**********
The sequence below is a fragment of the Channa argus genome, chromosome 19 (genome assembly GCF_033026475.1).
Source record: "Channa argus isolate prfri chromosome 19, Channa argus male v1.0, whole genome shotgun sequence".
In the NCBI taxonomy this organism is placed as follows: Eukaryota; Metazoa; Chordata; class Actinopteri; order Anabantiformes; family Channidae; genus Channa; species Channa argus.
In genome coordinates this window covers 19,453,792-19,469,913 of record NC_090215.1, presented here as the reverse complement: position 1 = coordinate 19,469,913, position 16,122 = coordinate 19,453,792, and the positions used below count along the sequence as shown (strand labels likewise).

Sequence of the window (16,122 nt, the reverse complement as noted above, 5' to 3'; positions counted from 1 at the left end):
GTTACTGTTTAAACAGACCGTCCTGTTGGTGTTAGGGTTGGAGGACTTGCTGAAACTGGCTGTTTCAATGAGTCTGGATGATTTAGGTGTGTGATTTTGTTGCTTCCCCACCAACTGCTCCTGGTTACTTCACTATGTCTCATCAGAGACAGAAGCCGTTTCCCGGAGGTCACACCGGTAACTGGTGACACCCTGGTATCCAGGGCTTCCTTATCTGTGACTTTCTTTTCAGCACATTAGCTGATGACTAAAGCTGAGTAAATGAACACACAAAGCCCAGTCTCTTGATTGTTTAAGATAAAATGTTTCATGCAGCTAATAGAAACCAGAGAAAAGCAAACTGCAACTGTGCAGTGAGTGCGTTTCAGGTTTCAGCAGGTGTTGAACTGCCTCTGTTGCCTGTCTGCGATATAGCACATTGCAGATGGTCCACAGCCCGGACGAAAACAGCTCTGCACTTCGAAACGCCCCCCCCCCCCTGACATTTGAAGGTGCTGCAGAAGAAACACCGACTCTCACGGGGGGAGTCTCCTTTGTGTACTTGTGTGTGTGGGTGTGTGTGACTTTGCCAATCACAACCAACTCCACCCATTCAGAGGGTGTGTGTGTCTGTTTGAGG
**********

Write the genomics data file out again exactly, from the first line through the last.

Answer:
The sequence below is a fragment of the Channa argus genome, chromosome 19 (genome assembly GCF_033026475.1).
Source record: "Channa argus isolate prfri chromosome 19, Channa argus male v1.0, whole genome shotgun sequence".
In the NCBI taxonomy this organism is placed as follows: Eukaryota; Metazoa; Chordata; class Actinopteri; order Anabantiformes; family Channidae; genus Channa; species Channa argus.
In genome coordinates this window covers 19,453,792-19,469,913 of record NC_090215.1, presented here as the reverse complement: position 1 = coordinate 19,469,913, position 16,122 = coordinate 19,453,792, and the positions used below count along the sequence as shown (strand labels likewise).

Sequence of the window (16,122 nt, the reverse complement as noted above, 5' to 3'; positions counted from 1 at the left end):
GTTACTGTTTAAACAGACCGTCCTGTTGGTGTTAGGGTTGGAGGACTTGCTGAAACTGGCTGTTTCAATGAGTCTGGATGATTTAGGTGTGTGATTTTGTTGCTTCCCCACCAACTGCTCCTGGTTACTTCACTATGTCTCATCAGAGACAGAAGCCGTTTCCCGGAGGTCACACCGGTAACTGGTGACACCCTGGTATCCAGGGCTTCCTTATCTGTGACTTTCTTTTCAGCACATTAGCTGATGACTAAAGCTGAGTAAATGAACACACAAAGCCCAGTCTCTTGATTGTTTAAGATAAAATGTTTCATGCAGCTAATAGAAACCAGAGAAAAGCAAACTGCAACTGTGCAGTGAGTGCGTTTCAGGTTTCAGCAGGTGTTGAACTGCCTCTGTTGCCTGTCTGCGATATAGCACATTGCAGATGGTCCACAGCCCGGACGAAAACAGCTCTGCACTTCGAAACGCCCCCCCCCCCCTGACATTTGAAGGTGCTGCAGAAGAAACACCGACTCTCACGGGGGGAGTCTCCTTTGTGTACTTGTGTGTGTGGGTGTGTGTGACTTTGCCAATCACAACCAACTCCACCCATTCAGAGGGTGTGTGTGTCTGTTTGAGG